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What are the most promising opportunities to promote greater residential energy efficiency? Is there a role for the federal government?

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By David A. Smith

To boost greater residential energy efficiency, eliminate perverse incentives and split incentives.

Leave aside homeownership, where a cornucopia of programs Federal, state, and utility is available for retrofits of all kinds. The real wins are in affordable multifamily. The inventory is old, large-scale, and in many places highly energy inefficient. Analytic methodologies such as Green Capital Needs Assessments can quantify expected engineering-related savings, and a plethora of lenders are interested in making such loans if the savings can be underwritten. Energy conservation ought to be a layup, yet it doesn’t happen because program rules written into statutes and regulations decades ago block the parties from doing the ‘energy right thing’ in two ways:

  1. Perverse incentives. Many regulatory structures presumably seek deliberately to hobble the owner’s cash flow or economic potential, on the belief that extra cash flow must ipso facto mean overcharged residents. Public housing’s operating subsidy drops dollar for dollar of energy savings. Older assisted properties (Section 221d3 or 236) have cash distribution limitations that effectively preclude any above-the-line payments of new debt service (say, on an energy conservation loan) and throw any serendipitous cash into a HUD-locked residual receipts account. Budget-based rents suck up any operating expense savings, and Operating Cost Adjustment Factors (OCAFs) likewise seek to grow rents by only the growth of operating expenses. LIHTC rents must be reduced dollar for dollar for resident-paid utility costs. Why would owners put themselves through effort and new risk, only to gain no benefit from doing so, and in fact often to incur greater nitpicking oversight?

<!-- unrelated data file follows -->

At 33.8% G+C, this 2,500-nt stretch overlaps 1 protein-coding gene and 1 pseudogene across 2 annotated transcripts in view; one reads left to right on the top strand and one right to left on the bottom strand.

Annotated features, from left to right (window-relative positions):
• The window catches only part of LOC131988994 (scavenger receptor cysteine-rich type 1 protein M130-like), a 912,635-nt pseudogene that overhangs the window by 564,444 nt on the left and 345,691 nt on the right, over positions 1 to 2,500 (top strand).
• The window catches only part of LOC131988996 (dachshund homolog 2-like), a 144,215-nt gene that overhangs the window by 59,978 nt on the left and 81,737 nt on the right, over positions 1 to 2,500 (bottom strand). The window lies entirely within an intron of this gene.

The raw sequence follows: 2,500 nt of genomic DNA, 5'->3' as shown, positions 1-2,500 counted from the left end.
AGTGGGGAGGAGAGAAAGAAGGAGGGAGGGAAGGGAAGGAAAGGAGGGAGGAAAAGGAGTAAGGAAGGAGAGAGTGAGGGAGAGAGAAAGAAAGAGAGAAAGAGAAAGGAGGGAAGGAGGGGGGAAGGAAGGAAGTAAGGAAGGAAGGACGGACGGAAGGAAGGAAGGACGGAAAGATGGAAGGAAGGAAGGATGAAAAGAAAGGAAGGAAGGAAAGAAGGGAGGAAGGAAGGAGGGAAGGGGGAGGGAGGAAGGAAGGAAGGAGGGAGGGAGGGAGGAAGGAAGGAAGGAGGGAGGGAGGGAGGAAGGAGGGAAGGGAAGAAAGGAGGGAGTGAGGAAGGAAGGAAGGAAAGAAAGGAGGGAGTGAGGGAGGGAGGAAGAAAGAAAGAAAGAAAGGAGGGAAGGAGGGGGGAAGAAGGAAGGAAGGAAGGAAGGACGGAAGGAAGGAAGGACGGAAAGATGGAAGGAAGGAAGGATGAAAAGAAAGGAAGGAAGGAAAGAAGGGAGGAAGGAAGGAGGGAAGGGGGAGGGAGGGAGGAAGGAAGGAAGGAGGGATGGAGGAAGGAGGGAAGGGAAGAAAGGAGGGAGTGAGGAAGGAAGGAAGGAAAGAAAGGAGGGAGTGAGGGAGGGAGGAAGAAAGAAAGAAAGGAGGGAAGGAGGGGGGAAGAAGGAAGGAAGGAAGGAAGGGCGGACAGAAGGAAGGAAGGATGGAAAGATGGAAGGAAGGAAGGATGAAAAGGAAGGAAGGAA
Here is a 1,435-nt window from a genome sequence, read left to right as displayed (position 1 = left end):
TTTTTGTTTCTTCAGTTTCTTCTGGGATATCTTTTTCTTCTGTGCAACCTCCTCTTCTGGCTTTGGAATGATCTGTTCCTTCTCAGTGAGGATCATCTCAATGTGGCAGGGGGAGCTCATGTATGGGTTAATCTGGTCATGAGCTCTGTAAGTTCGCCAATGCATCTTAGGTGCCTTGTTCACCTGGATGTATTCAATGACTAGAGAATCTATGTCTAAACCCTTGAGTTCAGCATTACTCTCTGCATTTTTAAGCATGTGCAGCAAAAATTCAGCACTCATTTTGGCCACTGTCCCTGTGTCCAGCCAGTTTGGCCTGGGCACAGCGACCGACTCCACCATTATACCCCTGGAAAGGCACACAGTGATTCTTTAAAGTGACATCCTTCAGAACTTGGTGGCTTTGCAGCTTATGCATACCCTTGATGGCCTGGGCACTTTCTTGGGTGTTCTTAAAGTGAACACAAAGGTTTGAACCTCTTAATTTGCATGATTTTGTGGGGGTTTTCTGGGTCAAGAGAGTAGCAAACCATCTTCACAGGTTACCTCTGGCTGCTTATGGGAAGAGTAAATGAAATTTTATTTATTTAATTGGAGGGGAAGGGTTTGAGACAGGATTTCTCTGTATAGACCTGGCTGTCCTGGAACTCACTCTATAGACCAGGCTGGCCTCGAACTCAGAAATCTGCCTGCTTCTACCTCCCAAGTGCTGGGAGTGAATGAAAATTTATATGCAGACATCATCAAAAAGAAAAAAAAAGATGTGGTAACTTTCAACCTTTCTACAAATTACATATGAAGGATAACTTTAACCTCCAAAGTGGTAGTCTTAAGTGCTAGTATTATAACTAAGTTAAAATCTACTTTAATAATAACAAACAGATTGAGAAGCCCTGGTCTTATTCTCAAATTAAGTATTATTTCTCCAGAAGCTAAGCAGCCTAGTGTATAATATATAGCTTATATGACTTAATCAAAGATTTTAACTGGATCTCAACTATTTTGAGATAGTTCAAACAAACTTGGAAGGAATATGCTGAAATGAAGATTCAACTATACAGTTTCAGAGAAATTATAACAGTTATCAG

2. Split incentives. The most critical energy-consumption monitor is the resident’s wallet or pocketbook, yet in by far the majority of public and affordable housing properties, residents are neither penalized for energy waste nor rewarded for energy savings. Why tell your eight-year-old to close the window if there’s nothing in it for him or you?

Add to these challenges the blockages of installing new conservation equipment and carving away the energy savings as a dedicated source of debt service for the energy service company (ESCo) or energy conservation loan, and the result is that even though resident, owner, ESCo and regulator all agree that a given set of improvements will reduce overall energy consumption, it is currently impossible to write a contractual arrangement that both comports with Federal regulatory requirements.

Perverse and split incentives are like valves turn to Off. If you want to turn them on, put serious bipartisan effort into rewriting the statutes and regulations.

David A. Smith is chairman of Recap of Real Estate Advisors

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